Sunday, September 7, 2008

Palin: A Moose Caught In The Headlights

When Alaska Governor Sarah Palin was about to give her speech Wednesday night in St. Paul, Turner Classic Movies was about 15 minutes into "The Candidate" starring Robert Redford.

Now, TCM has no idea who John McCain would have picked for a running mate, but the channel did schedule the movie for when the Republican VP candidate would speak. Perhaps the channel's marketing people had ESP.

When Gov. Palin was finished with her speech, she looked all alone on a drab set, the huge video flag flying behind her. Nobody rushed on to meet her right away. No family, no supporters, nothing. The moment looked awkward. Waving, smiling, not knowing what was happening next. I almost wondered if she was asking herself: "What do we do now?" - the now famous line from the movie.

There are two names of Republicans that became more prominent in 2008: Bobby Jindal and Sarah Palin. They could be the future of the Republican Party -- someday. But not in 2008.

Jindal was smart enough to see this, and though flattered, made it clear he wasn't interested. Palin should have realized that like a fine wine, drinking it too early is a huge mistake.

It's not easy for politicians to see this. Many in the Democratic primary, and not just Hillary Clinton supporters, wondered early on whether this was Barack Obama's time. But Obama has proven himself, not just in defeating the finest slate of candidates either party has pushed through in years, but in the way he has handled himself under pressure.

When Gov. Palin was asked by John McCain to be his running mate, she would have been better off saying, "Thanks, Sen. McCain, but no thanks."

When Palin compares her experience to Sen. Obama, think about this statistic: Palin has been governor of Alaska slightly longer than Obama has run for president.

Governorships are also like fine wine. You can't really tell too early whether they will be successful. Our own Illinois governor, Rod Blagojevich, is a prime example. After 20 months, he looked pretty good. Blagojevich is halfway into his second term, and every major leader in his own party, including the lieutenant governor, want to get rid of him.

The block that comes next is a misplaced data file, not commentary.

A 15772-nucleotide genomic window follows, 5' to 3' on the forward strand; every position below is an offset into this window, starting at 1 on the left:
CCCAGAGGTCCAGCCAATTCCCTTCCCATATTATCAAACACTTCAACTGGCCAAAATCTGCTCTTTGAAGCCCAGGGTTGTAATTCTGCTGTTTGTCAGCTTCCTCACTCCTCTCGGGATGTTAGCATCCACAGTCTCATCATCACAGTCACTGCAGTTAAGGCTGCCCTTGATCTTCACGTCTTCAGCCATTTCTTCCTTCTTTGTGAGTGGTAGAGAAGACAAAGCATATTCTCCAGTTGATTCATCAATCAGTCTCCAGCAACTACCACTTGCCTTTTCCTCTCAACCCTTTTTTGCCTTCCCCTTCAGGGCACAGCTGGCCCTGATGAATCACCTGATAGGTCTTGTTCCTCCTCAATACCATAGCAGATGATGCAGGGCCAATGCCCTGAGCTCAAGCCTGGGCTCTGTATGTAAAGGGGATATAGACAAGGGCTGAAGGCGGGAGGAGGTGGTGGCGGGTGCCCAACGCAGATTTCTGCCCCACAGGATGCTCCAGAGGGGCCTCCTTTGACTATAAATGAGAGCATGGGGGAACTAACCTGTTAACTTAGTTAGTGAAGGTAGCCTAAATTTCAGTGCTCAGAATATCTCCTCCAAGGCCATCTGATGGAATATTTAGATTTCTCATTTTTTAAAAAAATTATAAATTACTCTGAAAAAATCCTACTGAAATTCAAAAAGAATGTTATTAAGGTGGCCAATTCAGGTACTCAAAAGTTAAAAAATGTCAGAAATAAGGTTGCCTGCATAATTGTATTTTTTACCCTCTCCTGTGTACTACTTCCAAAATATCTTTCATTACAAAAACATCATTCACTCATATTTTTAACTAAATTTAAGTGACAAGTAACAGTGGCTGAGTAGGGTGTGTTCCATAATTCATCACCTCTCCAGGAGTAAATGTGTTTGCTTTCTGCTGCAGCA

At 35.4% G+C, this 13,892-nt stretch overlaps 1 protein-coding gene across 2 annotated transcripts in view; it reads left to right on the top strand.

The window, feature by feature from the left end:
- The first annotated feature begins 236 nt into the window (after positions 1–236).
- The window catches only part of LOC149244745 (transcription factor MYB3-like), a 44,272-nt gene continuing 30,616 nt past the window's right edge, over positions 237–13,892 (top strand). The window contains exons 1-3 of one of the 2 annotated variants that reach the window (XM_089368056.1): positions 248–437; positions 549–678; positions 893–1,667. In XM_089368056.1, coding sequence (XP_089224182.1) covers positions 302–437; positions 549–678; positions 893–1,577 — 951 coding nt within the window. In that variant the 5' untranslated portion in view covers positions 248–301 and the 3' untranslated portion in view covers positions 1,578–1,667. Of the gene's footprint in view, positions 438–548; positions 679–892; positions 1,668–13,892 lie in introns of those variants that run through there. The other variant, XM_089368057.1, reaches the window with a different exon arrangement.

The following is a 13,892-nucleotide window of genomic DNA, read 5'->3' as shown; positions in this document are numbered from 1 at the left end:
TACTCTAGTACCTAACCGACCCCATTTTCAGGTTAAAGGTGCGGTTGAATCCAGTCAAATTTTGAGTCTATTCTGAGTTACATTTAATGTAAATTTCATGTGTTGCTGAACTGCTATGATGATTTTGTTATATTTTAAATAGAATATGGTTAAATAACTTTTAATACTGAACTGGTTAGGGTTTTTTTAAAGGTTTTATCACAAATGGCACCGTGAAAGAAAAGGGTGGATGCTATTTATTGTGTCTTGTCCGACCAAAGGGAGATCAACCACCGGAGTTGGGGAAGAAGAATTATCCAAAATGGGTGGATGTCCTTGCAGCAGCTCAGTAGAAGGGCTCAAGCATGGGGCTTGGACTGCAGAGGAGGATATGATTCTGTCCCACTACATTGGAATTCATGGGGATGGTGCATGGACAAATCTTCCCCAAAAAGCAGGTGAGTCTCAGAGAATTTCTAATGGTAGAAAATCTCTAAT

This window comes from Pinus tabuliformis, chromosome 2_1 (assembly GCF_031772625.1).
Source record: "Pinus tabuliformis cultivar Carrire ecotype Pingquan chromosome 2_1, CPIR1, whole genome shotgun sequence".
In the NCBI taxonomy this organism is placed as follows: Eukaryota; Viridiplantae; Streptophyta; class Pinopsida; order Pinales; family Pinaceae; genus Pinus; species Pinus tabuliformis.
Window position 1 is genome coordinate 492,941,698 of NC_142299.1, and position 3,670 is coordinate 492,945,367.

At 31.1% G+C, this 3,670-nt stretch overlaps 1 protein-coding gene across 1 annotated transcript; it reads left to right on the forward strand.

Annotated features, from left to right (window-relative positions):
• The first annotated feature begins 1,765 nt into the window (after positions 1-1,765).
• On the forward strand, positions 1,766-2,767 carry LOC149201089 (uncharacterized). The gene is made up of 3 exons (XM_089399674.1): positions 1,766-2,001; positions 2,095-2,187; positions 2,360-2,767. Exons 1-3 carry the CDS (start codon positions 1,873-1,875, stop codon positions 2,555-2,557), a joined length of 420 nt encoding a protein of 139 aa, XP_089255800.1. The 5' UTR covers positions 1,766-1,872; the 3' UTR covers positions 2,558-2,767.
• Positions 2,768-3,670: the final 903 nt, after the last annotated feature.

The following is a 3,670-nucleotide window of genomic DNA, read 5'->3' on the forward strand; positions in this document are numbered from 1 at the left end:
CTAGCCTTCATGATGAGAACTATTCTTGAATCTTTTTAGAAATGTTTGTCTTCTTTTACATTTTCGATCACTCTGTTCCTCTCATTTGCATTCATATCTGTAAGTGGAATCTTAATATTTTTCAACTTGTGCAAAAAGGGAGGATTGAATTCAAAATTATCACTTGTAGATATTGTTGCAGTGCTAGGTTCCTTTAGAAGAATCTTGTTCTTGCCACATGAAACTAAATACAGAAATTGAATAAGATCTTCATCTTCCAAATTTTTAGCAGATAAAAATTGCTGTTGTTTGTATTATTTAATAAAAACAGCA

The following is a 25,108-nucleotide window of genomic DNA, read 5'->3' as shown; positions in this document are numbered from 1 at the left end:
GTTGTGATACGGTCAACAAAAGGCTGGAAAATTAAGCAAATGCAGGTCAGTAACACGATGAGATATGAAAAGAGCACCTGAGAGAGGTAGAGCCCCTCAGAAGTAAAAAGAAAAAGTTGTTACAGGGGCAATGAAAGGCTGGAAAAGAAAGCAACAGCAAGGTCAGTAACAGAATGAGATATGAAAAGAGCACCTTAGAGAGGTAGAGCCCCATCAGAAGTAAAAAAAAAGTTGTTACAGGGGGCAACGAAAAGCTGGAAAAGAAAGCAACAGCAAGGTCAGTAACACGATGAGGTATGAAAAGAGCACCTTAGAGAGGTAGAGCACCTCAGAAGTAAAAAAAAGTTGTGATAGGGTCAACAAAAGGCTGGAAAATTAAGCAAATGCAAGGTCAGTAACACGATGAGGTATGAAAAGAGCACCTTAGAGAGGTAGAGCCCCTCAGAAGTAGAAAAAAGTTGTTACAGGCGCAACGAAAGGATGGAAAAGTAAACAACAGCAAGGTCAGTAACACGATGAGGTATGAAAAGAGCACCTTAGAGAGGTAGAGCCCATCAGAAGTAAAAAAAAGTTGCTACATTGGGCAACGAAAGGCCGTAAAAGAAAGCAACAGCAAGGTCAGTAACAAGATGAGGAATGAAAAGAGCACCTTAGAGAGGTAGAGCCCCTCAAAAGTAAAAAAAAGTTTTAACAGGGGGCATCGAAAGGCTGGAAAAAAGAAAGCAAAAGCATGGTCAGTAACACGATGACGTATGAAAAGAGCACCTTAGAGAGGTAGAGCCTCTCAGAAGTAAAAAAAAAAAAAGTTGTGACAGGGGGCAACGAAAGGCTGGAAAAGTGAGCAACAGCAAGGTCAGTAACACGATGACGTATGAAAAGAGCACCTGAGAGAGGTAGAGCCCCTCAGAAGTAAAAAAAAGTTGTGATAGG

Gov. Palin was a name that I had talked about for a few months. I thought she had an interesting story, and wondered if at some point, she would be part of the next generation of Republicans. I would argue that she should have spoken at the 2008 Republican National Convention - as a keynote speaker.

The keynote speaker has been a strong place to introduce a rising star. The Democrats use this tool well, with Mark Warner, Barack Obama, and Evan Bayh giving the previous three speeches. Gov. Palin could have given a great speech about herself, and her star would have had potential.

However, all the events since Friday has been under the cover of the McCain campaign, including Palin' speech last night. She was kept from speaking the entire time from Dayton in Friday to St. Paul last night. From Fred Hiatt of The Washington Post:

There was a flutter of attention when McCain campaign manager Rick Davis told a group of Post reporters and editors yesterday that his team was having to rework the vice presidential acceptance speech because the original draft, prepared before Gov. Sarah Palin was chosen, was too "masculine." While we all wondered to ourselves what might make a speech masculine or feminine, no one batted an eye at the underlying revelation: that the campaign was writing the nominee's speech before knowing who the nominee would be.